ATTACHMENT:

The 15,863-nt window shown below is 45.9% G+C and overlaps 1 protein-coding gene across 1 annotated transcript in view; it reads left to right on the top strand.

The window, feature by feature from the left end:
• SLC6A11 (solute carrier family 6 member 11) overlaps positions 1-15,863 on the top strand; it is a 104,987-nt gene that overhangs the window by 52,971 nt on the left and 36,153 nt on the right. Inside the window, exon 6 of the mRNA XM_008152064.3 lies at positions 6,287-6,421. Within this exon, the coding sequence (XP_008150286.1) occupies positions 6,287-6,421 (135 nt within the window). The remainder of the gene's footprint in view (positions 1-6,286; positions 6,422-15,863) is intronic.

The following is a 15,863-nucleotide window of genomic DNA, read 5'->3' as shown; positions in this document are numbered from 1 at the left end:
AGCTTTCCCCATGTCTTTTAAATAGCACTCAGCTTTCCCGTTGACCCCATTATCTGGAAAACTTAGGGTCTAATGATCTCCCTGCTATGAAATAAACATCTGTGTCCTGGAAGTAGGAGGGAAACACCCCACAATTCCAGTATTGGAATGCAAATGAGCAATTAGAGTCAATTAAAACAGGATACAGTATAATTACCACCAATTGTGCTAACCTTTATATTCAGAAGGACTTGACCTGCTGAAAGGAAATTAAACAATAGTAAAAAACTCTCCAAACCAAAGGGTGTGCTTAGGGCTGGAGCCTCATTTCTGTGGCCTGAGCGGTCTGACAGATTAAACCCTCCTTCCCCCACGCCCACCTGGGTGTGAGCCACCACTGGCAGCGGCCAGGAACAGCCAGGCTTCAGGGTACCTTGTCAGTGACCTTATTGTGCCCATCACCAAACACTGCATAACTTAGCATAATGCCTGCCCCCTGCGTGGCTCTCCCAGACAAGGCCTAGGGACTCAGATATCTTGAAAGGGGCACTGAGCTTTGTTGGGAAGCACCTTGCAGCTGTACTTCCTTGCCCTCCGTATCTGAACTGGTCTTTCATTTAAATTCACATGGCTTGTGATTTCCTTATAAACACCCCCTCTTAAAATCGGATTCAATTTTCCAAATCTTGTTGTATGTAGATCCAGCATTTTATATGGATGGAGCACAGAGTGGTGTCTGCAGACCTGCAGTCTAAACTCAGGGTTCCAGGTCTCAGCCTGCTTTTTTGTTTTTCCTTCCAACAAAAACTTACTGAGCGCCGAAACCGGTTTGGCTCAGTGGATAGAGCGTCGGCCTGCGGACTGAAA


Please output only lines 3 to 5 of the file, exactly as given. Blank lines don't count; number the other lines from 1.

• SLC6A11 (solute carrier family 6 member 11) overlaps positions 1-15,863 on the top strand; it is a 104,987-nt gene that overhangs the window by 52,971 nt on the left and 36,153 nt on the right. Inside the window, exon 6 of the mRNA XM_008152064.3 lies at positions 6,287-6,421. Within this exon, the coding sequence (XP_008150286.1) occupies positions 6,287-6,421 (135 nt within the window). The remainder of the gene's footprint in view (positions 1-6,286; positions 6,422-15,863) is intronic.

The following is a 15,863-nucleotide window of genomic DNA, read 5'->3' as shown; positions in this document are numbered from 1 at the left end:
AGCTTTCCCCATGTCTTTTAAATAGCACTCAGCTTTCCCGTTGACCCCATTATCTGGAAAACTTAGGGTCTAATGATCTCCCTGCTATGAAATAAACATCTGTGTCCTGGAAGTAGGAGGGAAACACCCCACAATTCCAGTATTGGAATGCAAATGAGCAATTAGAGTCAATTAAAACAGGATACAGTATAATTACCACCAATTGTGCTAACCTTTATATTCAGAAGGACTTGACCTGCTGAAAGGAAATTAAACAATAGTAAAAAACTCTCCAAACCAAAGGGTGTGCTTAGGGCTGGAGCCTCATTTCTGTGGCCTGAGCGGTCTGACAGATTAAACCCTCCTTCCCCCACGCCCACCTGGGTGTGAGCCACCACTGGCAGCGGCCAGGAACAGCCAGGCTTCAGGGTACCTTGTCAGTGACCTTATTGTGCCCATCACCAAACACTGCATAACTTAGCATAATGCCTGCCCCCTGCGTGGCTCTCCCAGACAAGGCCTAGGGACTCAGATATCTTGAAAGGGGCACTGAGCTTTGTTGGGAAGCACCTTGCAGCTGTACTTCCTTGCCCTCCGTATCTGAACTGGTCTTTCATTTAAATTCACATGGCTTGTGATTTCCTTATAAACACCCCCTCTTAAAATCGGATTCAATTTTCCAAATCTTGTTGTATGTAGATCCAGCATTTTATATGGATGGAGCACAGAGTGGTGTCTGCAGACCTGCAGTCTAAACTCAGGGTTCCAGGTCTCAGCCTGCTTTTTTGTTTTTCCTTCCAACAAAAACTTACTGAGCGCCGAAACCGGTTTGGCTCAGTGGATAGAGCGTCGGCCTGCGGACTGAAA